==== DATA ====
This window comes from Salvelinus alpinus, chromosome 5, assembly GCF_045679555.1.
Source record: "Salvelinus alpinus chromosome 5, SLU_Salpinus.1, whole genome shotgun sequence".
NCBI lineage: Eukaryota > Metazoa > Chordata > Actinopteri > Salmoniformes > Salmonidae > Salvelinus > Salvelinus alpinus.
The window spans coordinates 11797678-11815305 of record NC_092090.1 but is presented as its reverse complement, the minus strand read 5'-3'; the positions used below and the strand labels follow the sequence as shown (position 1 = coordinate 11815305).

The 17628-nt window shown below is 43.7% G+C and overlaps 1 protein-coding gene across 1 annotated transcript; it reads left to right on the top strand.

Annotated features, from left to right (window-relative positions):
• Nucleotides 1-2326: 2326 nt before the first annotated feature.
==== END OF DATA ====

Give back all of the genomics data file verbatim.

This window comes from Salvelinus alpinus, chromosome 5, assembly GCF_045679555.1.
Source record: "Salvelinus alpinus chromosome 5, SLU_Salpinus.1, whole genome shotgun sequence".
NCBI lineage: Eukaryota > Metazoa > Chordata > Actinopteri > Salmoniformes > Salmonidae > Salvelinus > Salvelinus alpinus.
The window spans coordinates 11797678-11815305 of record NC_092090.1 but is presented as its reverse complement, the minus strand read 5'-3'; the positions used below and the strand labels follow the sequence as shown (position 1 = coordinate 11815305).

The 17628-nt window shown below is 43.7% G+C and overlaps 1 protein-coding gene across 1 annotated transcript; it reads left to right on the top strand.

Annotated features, from left to right (window-relative positions):
• Nucleotides 1-2326: 2326 nt before the first annotated feature.